The idea of extending our lives is not new.  Several articles and books by Dr. Aubrey De Grey, a biologist, and Dr. Leonid A. Gavrilov, a prominent research scientist, suggest the lengthening of our life span past 120 years is now not only possible, but physical immortality is also within our reach.  Their theories of eating a healthy diet with plenty of exercise is good advice, but 'monkey-see, monkey-do' people like me need a solid representation after which to pattern our lifestyles.


My search then began for the longest-living person alive - today. 


Not only was I to find one of the oldest people in the world, but my goal was further to find one practicing a healthy lifestyle.


It would be necessary, of course, once the person was found, to do my best in

striking up a friendship which would evolve into a trusting relationship - trusting enough so this person would be willing to share with me how he (or she) lived, what he (or she) ate - and how he or she had survived for so many years. 


With everything in my power, I would then begin to model my life closely to that ideal.


Using some advanced research techniques, I began to find people who are alive today, living past 150 years.  Quite a few appear to have lived for more than 250 - and some even 500 - years.  All seem to have blended into society as typical senior citizens.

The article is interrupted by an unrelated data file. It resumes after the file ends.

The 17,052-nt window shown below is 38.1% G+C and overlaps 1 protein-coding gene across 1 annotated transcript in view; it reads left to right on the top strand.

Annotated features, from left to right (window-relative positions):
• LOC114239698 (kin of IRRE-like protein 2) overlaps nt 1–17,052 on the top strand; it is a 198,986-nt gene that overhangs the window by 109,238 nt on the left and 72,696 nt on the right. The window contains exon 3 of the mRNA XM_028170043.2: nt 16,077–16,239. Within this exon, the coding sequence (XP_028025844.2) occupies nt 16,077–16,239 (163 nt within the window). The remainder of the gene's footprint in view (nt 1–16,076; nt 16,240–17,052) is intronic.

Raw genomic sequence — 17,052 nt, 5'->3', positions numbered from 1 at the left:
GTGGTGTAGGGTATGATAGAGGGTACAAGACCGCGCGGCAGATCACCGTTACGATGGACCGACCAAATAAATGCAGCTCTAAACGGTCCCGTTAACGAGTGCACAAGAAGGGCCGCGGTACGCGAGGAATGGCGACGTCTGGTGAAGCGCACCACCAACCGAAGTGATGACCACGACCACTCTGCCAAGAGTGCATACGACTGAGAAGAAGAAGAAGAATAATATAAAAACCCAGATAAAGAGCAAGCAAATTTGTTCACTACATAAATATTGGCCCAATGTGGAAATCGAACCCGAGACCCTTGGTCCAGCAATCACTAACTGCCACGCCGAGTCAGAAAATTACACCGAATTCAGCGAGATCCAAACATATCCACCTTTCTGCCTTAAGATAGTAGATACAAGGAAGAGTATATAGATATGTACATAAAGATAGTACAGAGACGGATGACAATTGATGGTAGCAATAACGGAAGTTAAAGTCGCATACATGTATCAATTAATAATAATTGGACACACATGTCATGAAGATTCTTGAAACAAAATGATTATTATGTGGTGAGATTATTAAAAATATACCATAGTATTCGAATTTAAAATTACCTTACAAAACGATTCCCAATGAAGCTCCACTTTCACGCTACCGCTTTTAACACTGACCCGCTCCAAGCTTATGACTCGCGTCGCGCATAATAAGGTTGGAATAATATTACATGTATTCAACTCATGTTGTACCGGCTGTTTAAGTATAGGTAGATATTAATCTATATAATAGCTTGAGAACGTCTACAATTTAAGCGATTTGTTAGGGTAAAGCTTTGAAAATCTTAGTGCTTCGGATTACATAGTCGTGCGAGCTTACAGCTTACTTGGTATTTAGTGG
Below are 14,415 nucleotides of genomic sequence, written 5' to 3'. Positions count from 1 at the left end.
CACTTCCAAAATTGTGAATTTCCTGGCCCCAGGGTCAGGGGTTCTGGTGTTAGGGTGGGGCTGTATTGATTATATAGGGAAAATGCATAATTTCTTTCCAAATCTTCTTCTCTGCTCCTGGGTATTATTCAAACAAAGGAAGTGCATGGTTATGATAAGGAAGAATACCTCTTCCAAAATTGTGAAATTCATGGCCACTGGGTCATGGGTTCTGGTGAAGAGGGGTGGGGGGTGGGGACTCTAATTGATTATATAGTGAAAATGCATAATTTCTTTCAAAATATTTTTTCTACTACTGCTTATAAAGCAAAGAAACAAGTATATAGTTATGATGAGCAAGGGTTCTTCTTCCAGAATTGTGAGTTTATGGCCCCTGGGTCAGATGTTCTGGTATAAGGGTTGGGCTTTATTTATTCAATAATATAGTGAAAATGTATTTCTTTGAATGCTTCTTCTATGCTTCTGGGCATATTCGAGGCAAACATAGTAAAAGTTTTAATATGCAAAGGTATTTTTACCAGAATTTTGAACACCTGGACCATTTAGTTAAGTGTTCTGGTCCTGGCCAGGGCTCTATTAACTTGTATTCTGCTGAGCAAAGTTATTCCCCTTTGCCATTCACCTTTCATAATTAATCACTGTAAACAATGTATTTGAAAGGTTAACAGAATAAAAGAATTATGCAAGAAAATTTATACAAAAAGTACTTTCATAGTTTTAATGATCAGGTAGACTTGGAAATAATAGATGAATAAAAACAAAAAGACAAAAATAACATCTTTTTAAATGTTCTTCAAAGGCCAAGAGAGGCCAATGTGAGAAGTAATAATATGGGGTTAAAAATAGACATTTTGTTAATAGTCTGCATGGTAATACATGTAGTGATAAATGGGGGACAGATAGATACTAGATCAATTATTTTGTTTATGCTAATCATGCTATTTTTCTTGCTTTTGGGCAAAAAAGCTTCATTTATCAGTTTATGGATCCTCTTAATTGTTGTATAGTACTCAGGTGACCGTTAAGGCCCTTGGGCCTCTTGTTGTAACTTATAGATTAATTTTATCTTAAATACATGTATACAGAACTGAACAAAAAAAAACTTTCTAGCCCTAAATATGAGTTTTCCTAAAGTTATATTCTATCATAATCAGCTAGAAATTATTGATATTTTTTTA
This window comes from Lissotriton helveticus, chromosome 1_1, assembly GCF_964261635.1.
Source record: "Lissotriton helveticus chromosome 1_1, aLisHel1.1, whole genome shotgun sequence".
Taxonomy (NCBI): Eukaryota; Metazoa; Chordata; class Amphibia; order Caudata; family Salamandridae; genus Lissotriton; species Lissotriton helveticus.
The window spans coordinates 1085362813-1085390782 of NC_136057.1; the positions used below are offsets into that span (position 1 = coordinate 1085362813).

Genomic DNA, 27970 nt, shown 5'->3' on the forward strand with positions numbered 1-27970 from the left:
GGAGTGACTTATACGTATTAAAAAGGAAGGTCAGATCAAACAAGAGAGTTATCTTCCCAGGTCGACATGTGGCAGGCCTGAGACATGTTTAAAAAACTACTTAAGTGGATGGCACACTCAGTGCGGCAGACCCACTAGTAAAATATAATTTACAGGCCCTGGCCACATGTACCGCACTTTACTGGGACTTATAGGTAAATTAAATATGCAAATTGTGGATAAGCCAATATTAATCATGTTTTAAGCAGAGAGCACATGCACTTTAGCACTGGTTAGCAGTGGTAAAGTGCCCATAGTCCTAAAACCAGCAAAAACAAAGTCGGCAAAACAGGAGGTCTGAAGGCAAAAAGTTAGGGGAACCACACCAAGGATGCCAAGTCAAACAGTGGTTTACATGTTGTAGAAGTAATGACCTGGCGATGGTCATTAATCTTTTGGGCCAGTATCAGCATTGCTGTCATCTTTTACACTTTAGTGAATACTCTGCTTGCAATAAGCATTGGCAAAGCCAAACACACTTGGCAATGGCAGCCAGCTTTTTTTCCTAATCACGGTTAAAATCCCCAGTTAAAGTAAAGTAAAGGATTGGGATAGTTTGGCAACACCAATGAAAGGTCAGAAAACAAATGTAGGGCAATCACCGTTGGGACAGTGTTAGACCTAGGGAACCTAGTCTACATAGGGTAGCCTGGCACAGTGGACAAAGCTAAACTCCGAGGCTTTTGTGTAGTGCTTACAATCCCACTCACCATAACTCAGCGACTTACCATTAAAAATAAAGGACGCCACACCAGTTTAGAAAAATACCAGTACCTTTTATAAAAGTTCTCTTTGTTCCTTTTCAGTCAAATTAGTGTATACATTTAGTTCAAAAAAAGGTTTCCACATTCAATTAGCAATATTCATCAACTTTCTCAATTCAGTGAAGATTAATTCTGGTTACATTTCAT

It took me awhile to finally locate and make contact with a gentleman - one of the living 'immortals' - to learn his secrets of longevity.  He was reluctant at first, but after much persistence, agreed to a meeting in a park near his home.   Our paths finally crossed.  Meeting him was one of the most incredible moments of my life.


They say words constitute only nine percent of our communication.  When we finally met, though he said very little, it was obvious to me this was the man I had been seeking.  His face, his gestures and his demeanor clearly suggested he had been living for more than a century.  As he quietly shared his essence and experience, I soon realized he had seen nearly 2,800 years of life through his eyes.  He told me about his incredible life and how he had survived so many generations.  The information he gave me was quite detailed, but I will summarize it the best I can.